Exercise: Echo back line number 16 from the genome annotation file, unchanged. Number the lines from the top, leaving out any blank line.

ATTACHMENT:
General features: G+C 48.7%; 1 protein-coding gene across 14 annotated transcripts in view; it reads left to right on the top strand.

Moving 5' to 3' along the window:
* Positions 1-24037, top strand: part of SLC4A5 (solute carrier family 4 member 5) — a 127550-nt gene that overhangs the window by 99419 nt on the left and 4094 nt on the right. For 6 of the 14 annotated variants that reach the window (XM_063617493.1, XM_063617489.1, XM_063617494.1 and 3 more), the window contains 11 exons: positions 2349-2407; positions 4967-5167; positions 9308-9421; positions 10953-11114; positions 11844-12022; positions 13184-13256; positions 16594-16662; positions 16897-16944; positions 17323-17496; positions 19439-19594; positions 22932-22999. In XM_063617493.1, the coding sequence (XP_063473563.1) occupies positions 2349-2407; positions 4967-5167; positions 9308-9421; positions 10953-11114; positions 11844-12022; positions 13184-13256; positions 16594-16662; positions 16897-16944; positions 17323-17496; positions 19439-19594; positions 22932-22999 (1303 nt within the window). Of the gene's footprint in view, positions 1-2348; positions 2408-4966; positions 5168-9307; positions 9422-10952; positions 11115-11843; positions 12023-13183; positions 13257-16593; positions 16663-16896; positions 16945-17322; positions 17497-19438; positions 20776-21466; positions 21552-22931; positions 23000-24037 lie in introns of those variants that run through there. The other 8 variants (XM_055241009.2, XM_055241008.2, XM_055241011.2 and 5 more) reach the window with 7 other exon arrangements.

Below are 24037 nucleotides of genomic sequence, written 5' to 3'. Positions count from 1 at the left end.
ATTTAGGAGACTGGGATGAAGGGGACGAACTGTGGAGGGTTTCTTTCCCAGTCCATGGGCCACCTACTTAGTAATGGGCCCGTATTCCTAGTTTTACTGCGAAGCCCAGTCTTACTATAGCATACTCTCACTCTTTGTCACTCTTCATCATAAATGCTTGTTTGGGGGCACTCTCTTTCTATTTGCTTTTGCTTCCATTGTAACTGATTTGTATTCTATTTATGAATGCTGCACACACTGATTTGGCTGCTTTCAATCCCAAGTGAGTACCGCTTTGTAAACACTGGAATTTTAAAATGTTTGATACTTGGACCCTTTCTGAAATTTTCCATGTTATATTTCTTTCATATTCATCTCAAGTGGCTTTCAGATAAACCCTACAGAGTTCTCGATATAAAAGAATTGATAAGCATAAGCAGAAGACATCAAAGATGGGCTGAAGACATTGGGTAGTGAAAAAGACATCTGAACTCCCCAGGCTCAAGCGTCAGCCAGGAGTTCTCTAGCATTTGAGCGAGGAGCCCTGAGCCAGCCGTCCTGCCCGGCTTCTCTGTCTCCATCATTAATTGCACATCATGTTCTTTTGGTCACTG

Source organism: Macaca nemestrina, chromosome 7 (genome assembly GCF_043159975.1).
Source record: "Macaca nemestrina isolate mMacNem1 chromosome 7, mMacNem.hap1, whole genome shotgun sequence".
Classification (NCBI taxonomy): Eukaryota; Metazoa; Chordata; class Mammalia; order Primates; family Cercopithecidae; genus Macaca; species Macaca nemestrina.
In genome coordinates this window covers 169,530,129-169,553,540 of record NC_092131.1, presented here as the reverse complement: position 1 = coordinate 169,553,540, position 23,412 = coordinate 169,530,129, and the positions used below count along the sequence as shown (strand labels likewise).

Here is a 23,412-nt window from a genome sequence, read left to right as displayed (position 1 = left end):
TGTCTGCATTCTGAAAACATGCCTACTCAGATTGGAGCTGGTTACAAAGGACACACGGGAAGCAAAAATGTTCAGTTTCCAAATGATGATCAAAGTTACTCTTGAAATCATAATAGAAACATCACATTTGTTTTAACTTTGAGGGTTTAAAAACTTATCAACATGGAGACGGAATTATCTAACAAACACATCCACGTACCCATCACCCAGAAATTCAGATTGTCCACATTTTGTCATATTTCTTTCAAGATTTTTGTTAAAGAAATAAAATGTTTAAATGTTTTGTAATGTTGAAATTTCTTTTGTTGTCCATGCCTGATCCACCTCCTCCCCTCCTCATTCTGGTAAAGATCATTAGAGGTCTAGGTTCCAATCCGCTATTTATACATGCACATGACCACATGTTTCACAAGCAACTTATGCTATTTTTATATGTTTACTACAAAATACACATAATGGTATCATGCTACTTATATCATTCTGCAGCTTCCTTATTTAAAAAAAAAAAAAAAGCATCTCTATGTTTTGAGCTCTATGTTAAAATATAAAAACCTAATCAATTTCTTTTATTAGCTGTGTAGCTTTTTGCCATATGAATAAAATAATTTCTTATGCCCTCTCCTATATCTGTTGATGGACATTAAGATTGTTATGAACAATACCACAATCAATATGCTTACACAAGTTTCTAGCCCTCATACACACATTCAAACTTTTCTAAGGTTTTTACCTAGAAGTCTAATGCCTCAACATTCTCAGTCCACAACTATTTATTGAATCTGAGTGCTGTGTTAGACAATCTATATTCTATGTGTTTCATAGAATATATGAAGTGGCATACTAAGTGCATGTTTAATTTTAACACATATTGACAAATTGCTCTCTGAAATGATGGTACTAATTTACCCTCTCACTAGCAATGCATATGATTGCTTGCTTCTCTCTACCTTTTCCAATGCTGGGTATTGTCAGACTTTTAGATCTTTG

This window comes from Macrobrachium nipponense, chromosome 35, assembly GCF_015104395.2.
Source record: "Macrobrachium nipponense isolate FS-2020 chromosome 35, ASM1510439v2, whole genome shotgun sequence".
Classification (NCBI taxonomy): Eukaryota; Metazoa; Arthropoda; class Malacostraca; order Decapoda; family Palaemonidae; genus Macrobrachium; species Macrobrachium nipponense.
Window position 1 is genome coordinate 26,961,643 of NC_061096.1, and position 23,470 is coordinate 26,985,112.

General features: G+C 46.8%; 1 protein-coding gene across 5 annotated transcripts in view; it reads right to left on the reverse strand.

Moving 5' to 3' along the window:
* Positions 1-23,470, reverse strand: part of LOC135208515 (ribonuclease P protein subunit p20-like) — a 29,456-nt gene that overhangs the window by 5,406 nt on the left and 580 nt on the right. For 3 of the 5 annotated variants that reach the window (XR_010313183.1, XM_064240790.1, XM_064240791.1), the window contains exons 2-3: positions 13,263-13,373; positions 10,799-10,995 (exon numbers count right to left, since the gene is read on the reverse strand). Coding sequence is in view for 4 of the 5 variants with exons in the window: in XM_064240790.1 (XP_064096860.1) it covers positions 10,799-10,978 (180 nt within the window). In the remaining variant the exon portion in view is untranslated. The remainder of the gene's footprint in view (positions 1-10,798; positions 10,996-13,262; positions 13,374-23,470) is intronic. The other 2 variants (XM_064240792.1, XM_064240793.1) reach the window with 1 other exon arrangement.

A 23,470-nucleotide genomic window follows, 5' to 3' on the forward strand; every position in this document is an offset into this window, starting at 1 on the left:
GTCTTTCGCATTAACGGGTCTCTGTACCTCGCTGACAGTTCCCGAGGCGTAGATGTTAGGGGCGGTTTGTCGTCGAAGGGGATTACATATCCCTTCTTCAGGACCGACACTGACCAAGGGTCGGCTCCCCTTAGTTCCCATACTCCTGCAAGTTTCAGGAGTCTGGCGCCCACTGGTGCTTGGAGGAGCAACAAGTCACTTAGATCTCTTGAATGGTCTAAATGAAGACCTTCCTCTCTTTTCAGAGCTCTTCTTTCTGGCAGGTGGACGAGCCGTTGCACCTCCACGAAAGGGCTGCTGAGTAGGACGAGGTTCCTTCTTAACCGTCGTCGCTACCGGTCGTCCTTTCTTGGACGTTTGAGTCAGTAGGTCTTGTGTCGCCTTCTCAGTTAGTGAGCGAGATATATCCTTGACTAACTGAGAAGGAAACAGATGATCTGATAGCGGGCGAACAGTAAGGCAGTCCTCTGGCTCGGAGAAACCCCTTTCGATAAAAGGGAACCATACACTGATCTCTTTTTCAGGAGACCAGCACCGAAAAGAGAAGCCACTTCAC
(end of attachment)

General features: G+C 46.8%; 1 protein-coding gene across 5 annotated transcripts in view; it reads right to left on the reverse strand.